“I love it!”
I’ll bet hearing that from a client makes your day.
Don’t you love it when they love it and are “happy” with your work?
But what if your client is not a good judge of your work?
What if your client has no way of knowing whether what you’ve done is good or bad or whether it will help them achieve their goals? In other words, what good does it do that they are “happy?”
When your client asks you to meet an impossible deadline, would you pull an all-nighter to make them happy? And how happy would that make you or your family? What are you sacrificing to your client’s happiness?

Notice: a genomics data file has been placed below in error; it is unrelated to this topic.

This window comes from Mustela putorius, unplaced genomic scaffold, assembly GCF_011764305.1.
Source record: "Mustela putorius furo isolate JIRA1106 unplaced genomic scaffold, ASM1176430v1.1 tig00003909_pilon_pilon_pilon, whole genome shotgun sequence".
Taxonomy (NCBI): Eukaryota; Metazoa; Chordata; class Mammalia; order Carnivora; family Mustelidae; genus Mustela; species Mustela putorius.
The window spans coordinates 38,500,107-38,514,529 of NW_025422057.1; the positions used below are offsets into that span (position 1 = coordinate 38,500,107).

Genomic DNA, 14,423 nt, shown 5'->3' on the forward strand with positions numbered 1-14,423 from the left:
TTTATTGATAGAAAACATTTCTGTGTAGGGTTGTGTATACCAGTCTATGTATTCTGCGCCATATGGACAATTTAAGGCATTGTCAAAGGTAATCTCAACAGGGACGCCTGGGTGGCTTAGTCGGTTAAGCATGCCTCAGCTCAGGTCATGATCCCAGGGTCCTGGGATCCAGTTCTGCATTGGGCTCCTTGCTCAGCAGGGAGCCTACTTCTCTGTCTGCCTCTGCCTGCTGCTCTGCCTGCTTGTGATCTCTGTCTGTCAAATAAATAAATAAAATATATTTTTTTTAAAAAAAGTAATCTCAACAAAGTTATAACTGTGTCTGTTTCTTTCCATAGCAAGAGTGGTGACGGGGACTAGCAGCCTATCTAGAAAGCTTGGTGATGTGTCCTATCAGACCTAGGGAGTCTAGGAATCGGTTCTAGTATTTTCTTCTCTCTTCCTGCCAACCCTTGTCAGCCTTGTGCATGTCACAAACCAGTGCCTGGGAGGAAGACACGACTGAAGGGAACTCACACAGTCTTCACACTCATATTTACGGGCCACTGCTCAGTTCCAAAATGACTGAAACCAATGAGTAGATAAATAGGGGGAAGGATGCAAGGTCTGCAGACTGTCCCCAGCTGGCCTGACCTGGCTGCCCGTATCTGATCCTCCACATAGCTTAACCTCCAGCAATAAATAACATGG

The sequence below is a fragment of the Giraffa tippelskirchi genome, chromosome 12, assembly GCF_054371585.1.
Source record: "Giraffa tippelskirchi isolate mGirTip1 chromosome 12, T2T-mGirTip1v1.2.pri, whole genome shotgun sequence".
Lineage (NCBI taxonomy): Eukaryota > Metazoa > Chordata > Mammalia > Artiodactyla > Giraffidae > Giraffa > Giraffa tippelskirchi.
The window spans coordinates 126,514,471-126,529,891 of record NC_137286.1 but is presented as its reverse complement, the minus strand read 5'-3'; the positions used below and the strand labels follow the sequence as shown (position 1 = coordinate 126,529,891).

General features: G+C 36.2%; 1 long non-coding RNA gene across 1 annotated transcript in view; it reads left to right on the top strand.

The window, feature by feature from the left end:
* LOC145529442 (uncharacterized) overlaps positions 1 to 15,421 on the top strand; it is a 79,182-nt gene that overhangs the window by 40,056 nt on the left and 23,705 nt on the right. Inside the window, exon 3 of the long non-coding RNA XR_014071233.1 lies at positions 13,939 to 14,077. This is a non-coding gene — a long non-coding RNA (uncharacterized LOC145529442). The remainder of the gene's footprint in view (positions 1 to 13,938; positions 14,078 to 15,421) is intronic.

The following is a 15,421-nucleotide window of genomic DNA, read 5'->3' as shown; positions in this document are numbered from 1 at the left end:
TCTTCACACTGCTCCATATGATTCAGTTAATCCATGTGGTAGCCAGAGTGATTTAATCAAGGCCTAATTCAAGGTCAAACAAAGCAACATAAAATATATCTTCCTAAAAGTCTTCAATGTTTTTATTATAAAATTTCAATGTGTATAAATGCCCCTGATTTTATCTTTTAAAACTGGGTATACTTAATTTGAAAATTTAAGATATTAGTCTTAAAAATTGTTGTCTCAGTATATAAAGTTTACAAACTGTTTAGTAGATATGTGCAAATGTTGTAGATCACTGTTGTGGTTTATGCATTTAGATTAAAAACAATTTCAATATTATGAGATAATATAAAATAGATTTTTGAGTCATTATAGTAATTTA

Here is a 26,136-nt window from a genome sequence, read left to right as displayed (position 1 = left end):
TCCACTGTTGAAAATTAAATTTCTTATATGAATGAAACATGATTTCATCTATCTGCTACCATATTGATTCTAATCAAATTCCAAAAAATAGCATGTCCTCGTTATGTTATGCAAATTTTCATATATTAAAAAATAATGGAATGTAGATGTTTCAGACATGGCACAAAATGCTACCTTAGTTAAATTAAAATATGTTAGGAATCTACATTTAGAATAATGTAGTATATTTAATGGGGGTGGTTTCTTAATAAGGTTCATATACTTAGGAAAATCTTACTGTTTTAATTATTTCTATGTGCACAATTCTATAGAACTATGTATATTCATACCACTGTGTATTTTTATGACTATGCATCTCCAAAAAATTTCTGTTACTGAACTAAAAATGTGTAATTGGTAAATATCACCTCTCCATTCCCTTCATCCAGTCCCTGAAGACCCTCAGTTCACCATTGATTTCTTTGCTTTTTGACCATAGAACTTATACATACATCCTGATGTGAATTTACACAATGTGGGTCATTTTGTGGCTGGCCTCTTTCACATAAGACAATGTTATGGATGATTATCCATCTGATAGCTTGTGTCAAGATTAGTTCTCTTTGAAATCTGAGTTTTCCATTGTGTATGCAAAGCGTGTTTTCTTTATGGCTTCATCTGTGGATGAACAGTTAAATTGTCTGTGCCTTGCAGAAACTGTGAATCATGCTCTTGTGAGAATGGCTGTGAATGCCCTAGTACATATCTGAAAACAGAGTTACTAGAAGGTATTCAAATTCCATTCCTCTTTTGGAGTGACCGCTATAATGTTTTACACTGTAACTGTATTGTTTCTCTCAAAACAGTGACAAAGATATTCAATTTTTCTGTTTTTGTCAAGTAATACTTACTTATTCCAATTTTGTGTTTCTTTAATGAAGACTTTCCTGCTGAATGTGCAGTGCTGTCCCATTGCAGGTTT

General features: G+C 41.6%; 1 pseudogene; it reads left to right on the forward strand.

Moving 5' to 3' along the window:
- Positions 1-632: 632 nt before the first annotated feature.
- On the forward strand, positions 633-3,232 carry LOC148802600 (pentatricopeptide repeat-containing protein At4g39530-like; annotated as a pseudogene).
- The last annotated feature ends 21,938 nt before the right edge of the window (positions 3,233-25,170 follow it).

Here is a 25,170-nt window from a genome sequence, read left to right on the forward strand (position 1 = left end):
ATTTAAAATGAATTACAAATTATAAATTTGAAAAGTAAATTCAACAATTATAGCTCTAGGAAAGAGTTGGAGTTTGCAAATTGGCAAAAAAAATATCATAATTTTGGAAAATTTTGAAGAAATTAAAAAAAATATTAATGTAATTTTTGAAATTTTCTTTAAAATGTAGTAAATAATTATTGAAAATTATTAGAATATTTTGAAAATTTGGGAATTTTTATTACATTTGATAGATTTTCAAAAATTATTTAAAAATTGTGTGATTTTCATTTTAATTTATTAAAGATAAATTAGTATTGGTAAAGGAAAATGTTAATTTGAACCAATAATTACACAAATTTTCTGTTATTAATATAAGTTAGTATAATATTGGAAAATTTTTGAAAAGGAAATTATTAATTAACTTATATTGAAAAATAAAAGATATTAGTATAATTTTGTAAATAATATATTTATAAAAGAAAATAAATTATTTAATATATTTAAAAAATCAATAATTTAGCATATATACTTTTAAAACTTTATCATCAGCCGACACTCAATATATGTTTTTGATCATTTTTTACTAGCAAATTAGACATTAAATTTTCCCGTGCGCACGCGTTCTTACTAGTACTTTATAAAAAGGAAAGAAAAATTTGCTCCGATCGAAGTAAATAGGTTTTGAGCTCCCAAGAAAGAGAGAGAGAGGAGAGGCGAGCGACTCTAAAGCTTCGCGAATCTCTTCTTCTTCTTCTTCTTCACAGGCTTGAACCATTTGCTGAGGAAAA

Too many creatives bend over backwards to make the client happy – to hear a smile in their voice or to prevent them from getting mad. This is not within your control and truthfully, it shouldn’t matter. Happiness is not the deliverable. Good work is the deliverable.
Now, don’t get me wrong. There’s obviously nothing wrong with a happy client. But it’s not — and it shouldn’t be — your goal. It’s frosting on the cake.
What’s actually important — the cake — is that you are happy, that you did your best and, whether you deliver a logo or a landing page, you think it will work. (I’m calling this #MeFirst.)
Your services must work for the client — it must get them the attention they need to stand out in the market. And they don’t usually know what works — that’s why they chose you.
Said another way:
- If the client is happy, that doesn’t mean it’s going to work.
- And if they’re not happy, it could work anyway.
- There’s usually no relationship between the two.
So if your client is happy, that’s great. But try not to love it too much.